The Brain, with its integrated neural network throughout the entire body, carries neural messages to every corner of the body. This is why we are able to learn to notice what we feel, think and do and the effect it has on our entire body. These messages get carried via neurotransmitters, neuromodulators and neurohormones and every cell, muscle or organ in the body can be influenced by the brain.
Biofeedback is a technique to learn how to control internal functions normally outside of our conscious control. You learn this by receiving feedback from sensitive instruments that measure and display your physical or mental processes - making you aware of internal changes that you can’t easily feel or detect on your own. The challenge is learning about the ability to bring change to this internal milieu and how this empowers us to change patterns of thinking and behavior.
Sensors used in a session to effectively give real-time feedback might be a combination of either:
- EEG – Brain wave signal (Cortical)
- Heart Rate – rate and pattern of HR to be observed
- Skin conductance – Sweat gland activity is signal of internal arousal
- Breathing – rate and pattern of breathing to be observed
- Temperature – measuring of peripheral temperature changes
- Blood pressure – systolic and diastolic measurement
- EMG – muscle tension and activation
Do you break out in a sweat when you hear a dog bark or does your heart rate increase when you think about going to the dentist???
These are examples of stress reactions that might occur in your autonomic system. These reactions are controlled via your thought patterns which in turn are reflected via the brain and the body. Using the feedback from the sensors (mentioned above) you can see these reactions on a measurable level. The therapist can use these as a guideline in goal setting in monitoring progress with training. Relaxation levels are not just subjective anymore but are objectively measurable.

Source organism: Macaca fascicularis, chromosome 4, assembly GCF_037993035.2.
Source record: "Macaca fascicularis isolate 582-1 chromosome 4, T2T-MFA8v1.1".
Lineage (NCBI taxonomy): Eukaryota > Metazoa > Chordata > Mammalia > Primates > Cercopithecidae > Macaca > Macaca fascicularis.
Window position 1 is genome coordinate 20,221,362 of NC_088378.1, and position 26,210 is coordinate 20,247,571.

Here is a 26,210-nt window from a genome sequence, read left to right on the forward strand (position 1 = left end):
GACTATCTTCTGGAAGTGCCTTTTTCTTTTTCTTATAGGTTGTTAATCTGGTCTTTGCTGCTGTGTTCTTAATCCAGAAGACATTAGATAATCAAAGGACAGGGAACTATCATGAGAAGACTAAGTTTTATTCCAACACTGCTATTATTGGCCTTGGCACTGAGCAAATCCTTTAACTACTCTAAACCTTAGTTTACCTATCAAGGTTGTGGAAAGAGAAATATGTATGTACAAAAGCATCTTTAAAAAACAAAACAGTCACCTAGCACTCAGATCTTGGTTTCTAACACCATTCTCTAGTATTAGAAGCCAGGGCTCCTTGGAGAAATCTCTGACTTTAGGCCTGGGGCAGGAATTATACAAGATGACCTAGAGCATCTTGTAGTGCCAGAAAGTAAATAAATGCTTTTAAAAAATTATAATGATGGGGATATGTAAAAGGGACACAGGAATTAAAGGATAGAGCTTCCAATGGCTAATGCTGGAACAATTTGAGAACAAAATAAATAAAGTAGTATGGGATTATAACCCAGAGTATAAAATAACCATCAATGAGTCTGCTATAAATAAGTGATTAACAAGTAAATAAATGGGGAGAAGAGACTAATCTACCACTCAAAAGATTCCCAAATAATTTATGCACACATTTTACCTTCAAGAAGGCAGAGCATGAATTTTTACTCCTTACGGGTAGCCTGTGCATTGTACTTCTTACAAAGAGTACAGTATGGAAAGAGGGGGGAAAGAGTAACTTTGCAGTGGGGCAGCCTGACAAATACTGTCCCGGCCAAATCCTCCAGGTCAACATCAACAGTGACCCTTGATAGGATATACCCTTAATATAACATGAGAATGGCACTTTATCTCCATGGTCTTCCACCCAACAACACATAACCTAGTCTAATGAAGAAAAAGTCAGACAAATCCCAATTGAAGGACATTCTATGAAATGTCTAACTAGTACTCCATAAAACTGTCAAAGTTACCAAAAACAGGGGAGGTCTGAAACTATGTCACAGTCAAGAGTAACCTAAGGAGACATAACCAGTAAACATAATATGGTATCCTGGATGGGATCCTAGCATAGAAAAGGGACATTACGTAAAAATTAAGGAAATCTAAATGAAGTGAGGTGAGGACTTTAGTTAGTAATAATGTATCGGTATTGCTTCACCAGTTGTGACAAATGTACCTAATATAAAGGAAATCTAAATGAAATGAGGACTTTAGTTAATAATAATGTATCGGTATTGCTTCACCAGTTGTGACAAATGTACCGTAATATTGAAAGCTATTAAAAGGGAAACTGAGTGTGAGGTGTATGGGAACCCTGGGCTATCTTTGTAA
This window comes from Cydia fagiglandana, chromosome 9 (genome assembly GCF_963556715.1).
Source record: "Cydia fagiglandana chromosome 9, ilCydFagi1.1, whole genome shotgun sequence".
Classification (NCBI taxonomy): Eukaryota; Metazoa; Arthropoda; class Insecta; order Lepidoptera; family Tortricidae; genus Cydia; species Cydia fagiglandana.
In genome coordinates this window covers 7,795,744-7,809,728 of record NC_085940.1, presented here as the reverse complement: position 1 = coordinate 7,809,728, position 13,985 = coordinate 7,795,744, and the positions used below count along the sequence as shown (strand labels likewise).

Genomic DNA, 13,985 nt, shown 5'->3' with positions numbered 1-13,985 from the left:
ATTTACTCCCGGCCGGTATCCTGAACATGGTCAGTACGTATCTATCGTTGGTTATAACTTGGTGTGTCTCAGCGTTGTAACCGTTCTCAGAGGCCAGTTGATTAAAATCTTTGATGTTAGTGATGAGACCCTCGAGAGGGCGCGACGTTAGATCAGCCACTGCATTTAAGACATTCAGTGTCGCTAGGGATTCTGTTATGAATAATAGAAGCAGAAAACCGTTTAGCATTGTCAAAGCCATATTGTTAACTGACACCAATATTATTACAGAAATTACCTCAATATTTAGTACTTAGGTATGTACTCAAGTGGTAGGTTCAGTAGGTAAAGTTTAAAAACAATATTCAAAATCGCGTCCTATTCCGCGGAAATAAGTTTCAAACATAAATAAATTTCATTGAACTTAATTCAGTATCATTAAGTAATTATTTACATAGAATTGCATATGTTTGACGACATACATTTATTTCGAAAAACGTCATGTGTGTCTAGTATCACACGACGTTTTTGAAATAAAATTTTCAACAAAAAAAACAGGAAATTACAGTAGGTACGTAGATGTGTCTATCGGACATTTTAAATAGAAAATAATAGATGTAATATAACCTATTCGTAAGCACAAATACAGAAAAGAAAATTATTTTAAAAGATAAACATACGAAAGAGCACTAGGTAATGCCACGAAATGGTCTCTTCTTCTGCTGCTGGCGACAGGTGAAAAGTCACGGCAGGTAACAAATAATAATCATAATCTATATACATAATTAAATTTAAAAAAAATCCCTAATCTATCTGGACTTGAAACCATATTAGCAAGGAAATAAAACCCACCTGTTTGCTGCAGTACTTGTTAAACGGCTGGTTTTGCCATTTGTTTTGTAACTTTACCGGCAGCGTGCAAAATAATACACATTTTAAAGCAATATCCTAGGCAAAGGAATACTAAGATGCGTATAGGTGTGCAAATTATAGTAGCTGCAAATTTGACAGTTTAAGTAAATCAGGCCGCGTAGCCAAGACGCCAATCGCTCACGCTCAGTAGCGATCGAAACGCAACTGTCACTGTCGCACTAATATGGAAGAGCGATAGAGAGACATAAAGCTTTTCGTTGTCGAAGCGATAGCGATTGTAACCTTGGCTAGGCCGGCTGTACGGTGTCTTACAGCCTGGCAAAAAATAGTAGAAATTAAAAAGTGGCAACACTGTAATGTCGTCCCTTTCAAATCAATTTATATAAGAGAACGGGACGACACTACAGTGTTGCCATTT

Biofeedback simply means "feeding" information "back" to the individual who generated the bio-signals in their bodies in the first place. External stimuli, such as auditory and visual rewards, can influence physiological changes in the body. From this, we then learn about ourselves and we can utilize this to our advantage.
These feedback tools assist the therapist to guide and help the client to manage or overcome symptoms that are negatively influencing their daily functioning. The following conditions disorders can benefit from this intervention in a therapeutic program:
- High blood pressure
- Sleep problems
- Pain management
In order to improve the efficiency of the learning process, the trainee may be subjected to stress profiling to identify the best physiological variable for feedback
Behaviourally, self-regulation is the ability to act in your long-term best interest, consistent with your deepest values. Emotionally, self-regulation is the ability to calm yourself when you're upset and cheer yourself up when you feel down. Learning Mindfulness based Strategies to grow in this self-awareness. Self-regulation is not a trait that some people have and others do not. Rather, “it involves the selective use of specific processes that must be personally adapted to each learning task.”
Candidates for these are students, athletes and anyone that wishes to optimise their performance in school, work, sport or even interpersonal relationships.
Self-regulation is a learning method that engenders a long-term positive change.